Multiple studies and reports have found that excellent landscaping boosts your Javea property value by up to 15 percent. A big part of landscaping and outdoor improvement is building outdoor living spaces that can be enjoyed and valued by those who live in the property. Not only will you get to appreciate this area while living in your home, but adding an outdoor living space boosts property value when the time comes to sell your home.
Professional landscapers know all the tips and tricks in creating beautiful outdoor spaces. By adding these spaces, they’re able to increase the usable size of a home. Building or upgrading a patio, refurbishing a deck, and building features like an outdoor kitchen can greatly benefit the homebuyer. These features make buyers feel as if they are purchasing a property instead of just a house. A beautiful backyard extends the size of the living area, making the home much more attractive on the market and ad great value to your property.
#8 Kitchen and bathroom
Kitchen and bathroom facilities are an obvious one. If they’re well presented and don’t have a dated look about them, then that will obviously have a positive impact on the valuation.
Kitchens are known for being the heart of the home and are one of the most important rooms when it comes to selling a property. A modern, well-designed kitchen can add thousands to the value of a property as it means buyers won’t have to make changes themselves.
Typically, an updated bathroom can potentially add between 4-5% to the value of your home. Of course, this varies depending on your design and build. Even if you’re not planning to sell right now, renovating is a good way to invest in your property, plus you end up with a bathroom that works for you and your family.
The inspection in a typical three-bedroom home would take a prudent valuer not much more than 10 – 20 minutes to inspect inside and out, so don’t feel that you have to speak to the valuer to make sure that they haven’t missed any part of the property.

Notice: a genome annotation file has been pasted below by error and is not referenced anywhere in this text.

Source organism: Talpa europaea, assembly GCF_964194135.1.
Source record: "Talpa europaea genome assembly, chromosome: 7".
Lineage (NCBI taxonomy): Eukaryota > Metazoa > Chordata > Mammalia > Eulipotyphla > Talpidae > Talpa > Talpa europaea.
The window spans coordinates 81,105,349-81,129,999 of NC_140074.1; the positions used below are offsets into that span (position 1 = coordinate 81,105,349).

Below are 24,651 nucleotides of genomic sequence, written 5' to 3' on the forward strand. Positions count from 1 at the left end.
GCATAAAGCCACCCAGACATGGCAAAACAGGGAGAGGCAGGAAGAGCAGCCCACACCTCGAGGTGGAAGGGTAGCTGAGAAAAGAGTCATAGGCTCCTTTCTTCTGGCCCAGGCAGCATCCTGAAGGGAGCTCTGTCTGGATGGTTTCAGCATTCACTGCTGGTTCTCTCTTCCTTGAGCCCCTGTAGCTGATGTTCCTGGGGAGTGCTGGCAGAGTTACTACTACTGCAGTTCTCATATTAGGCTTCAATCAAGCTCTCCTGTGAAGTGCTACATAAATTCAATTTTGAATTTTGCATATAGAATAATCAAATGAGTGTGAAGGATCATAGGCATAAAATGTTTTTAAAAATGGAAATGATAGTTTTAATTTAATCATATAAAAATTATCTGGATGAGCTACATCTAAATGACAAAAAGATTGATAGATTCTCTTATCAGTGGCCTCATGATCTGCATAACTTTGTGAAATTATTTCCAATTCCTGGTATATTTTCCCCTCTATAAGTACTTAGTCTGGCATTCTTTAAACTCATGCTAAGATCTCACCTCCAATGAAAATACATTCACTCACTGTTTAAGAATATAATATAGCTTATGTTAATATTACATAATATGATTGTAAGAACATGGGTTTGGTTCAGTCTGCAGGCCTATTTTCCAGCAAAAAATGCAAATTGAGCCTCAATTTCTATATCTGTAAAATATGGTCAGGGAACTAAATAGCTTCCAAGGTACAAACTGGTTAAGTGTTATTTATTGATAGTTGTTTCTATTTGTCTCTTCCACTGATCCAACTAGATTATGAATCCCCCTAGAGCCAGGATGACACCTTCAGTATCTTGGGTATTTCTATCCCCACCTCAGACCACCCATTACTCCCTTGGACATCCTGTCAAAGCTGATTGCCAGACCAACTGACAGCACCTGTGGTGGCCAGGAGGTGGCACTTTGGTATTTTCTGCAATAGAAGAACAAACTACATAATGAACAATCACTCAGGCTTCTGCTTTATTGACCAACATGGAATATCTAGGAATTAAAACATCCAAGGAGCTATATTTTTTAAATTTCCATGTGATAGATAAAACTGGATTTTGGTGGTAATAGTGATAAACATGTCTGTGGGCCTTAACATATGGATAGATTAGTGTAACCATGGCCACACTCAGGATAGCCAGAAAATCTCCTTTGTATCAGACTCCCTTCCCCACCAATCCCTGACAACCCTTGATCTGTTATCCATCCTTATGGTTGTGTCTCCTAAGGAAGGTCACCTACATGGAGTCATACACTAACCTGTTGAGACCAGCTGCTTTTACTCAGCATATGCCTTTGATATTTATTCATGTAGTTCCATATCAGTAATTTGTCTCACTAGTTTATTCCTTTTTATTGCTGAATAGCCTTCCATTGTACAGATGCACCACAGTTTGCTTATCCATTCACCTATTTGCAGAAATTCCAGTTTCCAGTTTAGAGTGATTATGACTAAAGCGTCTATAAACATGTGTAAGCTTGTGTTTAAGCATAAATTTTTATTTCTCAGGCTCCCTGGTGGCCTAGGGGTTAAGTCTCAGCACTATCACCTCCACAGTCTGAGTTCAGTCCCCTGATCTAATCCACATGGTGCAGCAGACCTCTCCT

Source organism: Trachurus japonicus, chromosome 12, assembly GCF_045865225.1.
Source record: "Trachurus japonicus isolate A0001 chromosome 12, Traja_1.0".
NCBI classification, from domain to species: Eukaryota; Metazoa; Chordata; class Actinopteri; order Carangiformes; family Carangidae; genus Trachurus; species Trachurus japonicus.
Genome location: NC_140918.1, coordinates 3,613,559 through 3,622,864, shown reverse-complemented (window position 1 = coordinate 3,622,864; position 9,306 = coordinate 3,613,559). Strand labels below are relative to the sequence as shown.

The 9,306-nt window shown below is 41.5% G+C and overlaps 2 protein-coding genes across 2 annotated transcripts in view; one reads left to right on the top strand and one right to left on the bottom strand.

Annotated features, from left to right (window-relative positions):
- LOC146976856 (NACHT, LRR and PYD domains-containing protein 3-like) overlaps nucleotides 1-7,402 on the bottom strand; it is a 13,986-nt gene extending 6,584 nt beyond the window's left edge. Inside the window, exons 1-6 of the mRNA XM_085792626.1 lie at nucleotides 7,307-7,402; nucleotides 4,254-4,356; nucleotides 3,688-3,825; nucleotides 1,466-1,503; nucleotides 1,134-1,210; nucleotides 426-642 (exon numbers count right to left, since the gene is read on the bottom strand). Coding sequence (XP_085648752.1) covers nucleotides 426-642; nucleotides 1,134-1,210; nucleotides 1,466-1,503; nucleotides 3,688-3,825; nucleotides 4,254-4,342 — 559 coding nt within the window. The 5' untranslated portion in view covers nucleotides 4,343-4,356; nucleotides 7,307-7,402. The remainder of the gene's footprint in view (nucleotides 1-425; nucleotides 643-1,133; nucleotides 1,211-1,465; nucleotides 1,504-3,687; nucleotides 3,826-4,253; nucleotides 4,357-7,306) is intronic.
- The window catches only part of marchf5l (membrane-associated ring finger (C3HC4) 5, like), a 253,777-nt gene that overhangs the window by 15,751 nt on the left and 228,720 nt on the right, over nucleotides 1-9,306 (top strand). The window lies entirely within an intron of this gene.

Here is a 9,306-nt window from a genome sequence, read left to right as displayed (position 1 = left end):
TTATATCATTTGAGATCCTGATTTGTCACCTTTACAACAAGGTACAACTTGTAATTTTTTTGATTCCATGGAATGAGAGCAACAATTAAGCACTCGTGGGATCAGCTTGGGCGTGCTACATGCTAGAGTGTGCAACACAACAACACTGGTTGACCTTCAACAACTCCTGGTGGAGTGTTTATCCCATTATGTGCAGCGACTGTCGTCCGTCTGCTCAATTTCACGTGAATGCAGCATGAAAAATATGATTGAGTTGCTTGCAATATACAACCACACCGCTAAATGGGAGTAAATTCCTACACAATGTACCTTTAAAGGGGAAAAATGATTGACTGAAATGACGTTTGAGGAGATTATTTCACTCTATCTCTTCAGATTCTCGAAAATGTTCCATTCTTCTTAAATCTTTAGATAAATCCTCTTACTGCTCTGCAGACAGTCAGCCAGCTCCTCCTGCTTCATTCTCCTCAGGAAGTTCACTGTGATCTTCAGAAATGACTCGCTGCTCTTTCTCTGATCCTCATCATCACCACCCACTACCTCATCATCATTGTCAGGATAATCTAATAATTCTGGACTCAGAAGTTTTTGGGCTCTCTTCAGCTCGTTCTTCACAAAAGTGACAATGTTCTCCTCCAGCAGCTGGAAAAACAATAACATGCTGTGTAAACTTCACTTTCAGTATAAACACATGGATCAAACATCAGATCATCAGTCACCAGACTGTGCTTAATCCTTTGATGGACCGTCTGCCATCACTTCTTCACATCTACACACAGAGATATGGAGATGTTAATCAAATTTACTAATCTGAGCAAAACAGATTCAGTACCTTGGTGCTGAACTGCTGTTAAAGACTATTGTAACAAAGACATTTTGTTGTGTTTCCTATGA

Some owners feel a need to follow the valuer around pointing out every feature of the dwelling, but don’t try and sell the property to the valuer. While you may be pointing out features you feel add value to the property, it’s best to leave it up to the expert to decide which are the salient features. If you waste the valuer’s time with lots of chatter you may get in the way of them doing their job as thoroughly as possible. If you want to make sure the valuer has all the information they need, you can at the end of the visit ask whether there are any matters the valuer isn’t sure of.
Valuers don’t want to accidentally let your pets out. Remember to ensure your animals are also prepared for the appointment, and safely tether or isolate them.
#10 Be patient
After visiting the property, the valuer needs to go away and undertake at least two separate methods for determining the Javea property’s value.
Two of the most common methods for residential Javea property are “direct comparison” and “summation”. Direct comparison involves analysis of recent sales of similar properties in the area. It may be a straight comparison, or a comparison of the rate per square metre (which is the sales price of each property divided by the land size).
In this method the valuer takes into account factors which differentiate your property from those in the comparison sample, such as location, size, quality of the dwelling and views. Using the summation approach, the valuer assesses the land value (sometimes based on a comparison of vacant land sales), and then includes the “added value” of the improvements on the land (i.e. buildings). The added value is based on market evidence and is sometimes analysed on a rate per square metre basis. The valuer probably won’t be comfortable giving you an answer until this analysis is complete.